I love your work Erica! Happy Birthday :D

  • great!i love it!

  • Talk about transported, Erika’s work grabs your hand and takes you on a trip from the mundane. Like that psychedelic best friend you’ve always suspected was from another world, who makes being earthbound that much more joyous and colorful. I dunno, I just love it all so. And my birthday’s the 20th — happy birthday Scorpios!

  • Vanya

    Happy birthday, Erika Somogyi!

    Your work has its own majesty just as the nature you depict.

    • Vanya

      *It’s the nineteenth here in Oz

  • My birthday is the same day.

    Great stuff





23.05.17 by Jeff

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Came across this great archive of Katsuhiro Otomo’s art and put together a little selection of my favourite Epic Comics Akira covers. More images below.

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LG is partnering with leading design institutions to provide their new 34″ UltraWide monitors to help students studying architecture and design work more efficiently. The dimensions are eye-catching at 21:9 and the design actually curves around the user, offering as much real estate for visual information as possible.

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23.05.17 by Jeff

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23.05.17 by Jeff

Kutcorners for OURO Collective

OURO Collective – photo by Teppei Tanabe

 

This week Vancouver-based dance collective OURO is debuting their first full-length show “Tangent” at the Orpheum’s Annex theatre (May 25th/26th), and we are proud to be a media partner for the event. If you’re looking for some creative inspiration come check this out, we’ll be at both shows! Tickets are going quick, so if you’re interested get tickets HERE!

Yesterday we shared a clip of OURO’s rehearsal footage (watch here) and today we have an interview with Kutcorners, who created three original tracks for “Tangent”. The New Zealand-born, Vancouver-based producer is one half of LIVE EVIL, the guys that made all those amazing live mixes we featured over the years (watch one here). You can stream or download the music Kutcorners created for OURO on Spotify, iTunes, and Bandcamp.

 

Vancouver producer, Kutcorners – photo by Hana Pesut

 

Jeff Hamada: How would you describe the music you make?

Kutcorners: This is always a hard question, because I actually like to make many different types of music. But ultimately things under “Kutcorners” usually are a derivative of R&B music, old or new, with a twist.

I sometimes say I make “pop” music, but my music isn’t really that popular in the traditional sense. More like “pop art” really.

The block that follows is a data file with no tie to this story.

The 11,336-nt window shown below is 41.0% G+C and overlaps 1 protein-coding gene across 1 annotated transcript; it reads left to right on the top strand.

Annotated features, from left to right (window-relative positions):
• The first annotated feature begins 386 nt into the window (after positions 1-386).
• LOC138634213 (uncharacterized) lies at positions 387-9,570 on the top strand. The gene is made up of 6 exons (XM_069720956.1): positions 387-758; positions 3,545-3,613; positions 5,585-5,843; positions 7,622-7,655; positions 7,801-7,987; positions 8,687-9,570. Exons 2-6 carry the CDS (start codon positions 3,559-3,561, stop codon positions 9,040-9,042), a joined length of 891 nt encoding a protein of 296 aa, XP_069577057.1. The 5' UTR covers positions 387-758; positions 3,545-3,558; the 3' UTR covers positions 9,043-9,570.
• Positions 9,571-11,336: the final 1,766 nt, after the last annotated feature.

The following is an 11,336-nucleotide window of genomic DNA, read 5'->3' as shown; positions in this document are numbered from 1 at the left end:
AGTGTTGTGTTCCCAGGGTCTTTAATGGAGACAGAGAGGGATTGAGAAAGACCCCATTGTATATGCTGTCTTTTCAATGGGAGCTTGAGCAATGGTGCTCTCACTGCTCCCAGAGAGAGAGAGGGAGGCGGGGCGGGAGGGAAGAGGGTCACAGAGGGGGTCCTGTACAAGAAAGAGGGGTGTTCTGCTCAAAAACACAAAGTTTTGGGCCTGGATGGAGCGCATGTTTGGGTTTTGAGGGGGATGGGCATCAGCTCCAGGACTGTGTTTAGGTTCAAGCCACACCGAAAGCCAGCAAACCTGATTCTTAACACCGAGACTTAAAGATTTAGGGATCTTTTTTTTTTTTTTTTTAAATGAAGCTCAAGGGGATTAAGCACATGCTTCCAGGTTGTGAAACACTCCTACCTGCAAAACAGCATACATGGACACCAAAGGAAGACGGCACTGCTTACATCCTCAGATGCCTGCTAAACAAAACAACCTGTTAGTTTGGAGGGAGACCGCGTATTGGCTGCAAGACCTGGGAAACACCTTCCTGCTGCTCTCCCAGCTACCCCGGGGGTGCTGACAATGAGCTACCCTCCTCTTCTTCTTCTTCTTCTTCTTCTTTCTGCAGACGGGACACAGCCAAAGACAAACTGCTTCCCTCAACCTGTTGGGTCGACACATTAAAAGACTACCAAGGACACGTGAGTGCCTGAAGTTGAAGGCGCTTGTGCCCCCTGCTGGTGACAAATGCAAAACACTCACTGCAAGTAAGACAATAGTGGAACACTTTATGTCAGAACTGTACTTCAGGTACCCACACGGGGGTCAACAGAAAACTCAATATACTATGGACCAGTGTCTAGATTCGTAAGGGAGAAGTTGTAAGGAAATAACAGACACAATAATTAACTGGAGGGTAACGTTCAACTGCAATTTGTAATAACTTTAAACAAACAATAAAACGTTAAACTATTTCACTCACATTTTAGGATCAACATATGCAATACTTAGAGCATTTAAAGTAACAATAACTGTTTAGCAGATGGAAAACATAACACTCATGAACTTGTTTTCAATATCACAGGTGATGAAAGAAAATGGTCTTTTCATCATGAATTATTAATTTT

Jeff Hamada: I like the idea that it’s pop art. Who are some of the artists influencing you right now?

Kutcorners: Mura Masa, Toro Y Moi or Les Sins, Caribou, Dj Dahi, Knxwledge, Pomo, Kaytranada, U-Tern (Oliver), Nosaj Thing, Prince and MJ will inspire me forever.

 

If you don’t have Spotify you can listen to the tracks here.

 

Jeff Hamada: Had you ever collaborated with dancers prior to this project with OURO?

Kutcorners: No, this is the first time and I hope to do more of it.

Jeff Hamada: That would be cool to see an on-going thing. How would you describe the work that they’re creating?

Kutcorners: I would describe it as a melange of disciplines coming together to form a modern take on traditional dance performance. It’s very refreshing and inspiring work.

Jeff Hamada: Can you talk a little bit about the experience of watching their rehearsals and then turning that into sounds?

Kutcorners: Well, we talked a lot about sounds they like when they rehearse, which gave me inspiration to draw from idea I had started already, and also on some new arrangements.

Getting people to describe sounds they like can be quite hard, because people hear sounds and articulate them differently from person to person. It’s fun to hear how we all describe the sounds we like and how they affect movement.

 

 

Jeff Hamada: Did this experience offer any sort of new perspective on your work?

Kutcorners: Yeah, it showed me that I make movements in music too quick! It’s more effective to use little sounds and build things slowly rather than to cram everything in to a 3-minute song.

Dance is very much related to how music works and why it’s made. In retrospect, I would have benefitted from dancing more in my life. It really helps connect you to the physical side of music, which is so important when creating it.

Jeff Hamada: What things are you working on now?

Kutcorners: I’m working on making more original music for my own releases, which I plan to put out on record and online. Working with singers too, to help bring these instrumentals to life.

 

Kutcorners on Bandcamp

Kutcorners on Soundcloud

Kutcorners on Instagram

OURO Collective Website

OURO Collective on Instagram

23.05.17 by Staff

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While encouraging positivity, possibility and a safe space for people to come together, The 14th Factory is exactly that — a call to action that doesn’t shy away from provoking a response (or at least an Instagram photo). One installation is an exact replica of the iconic room from 2001: A Space Odyssey, while another is filled with 300 pitchforks hanging from the ceiling above the guests!

Check out more images from the project below or on display at 440 N. Ave 19 Los Angeles, California until May 31.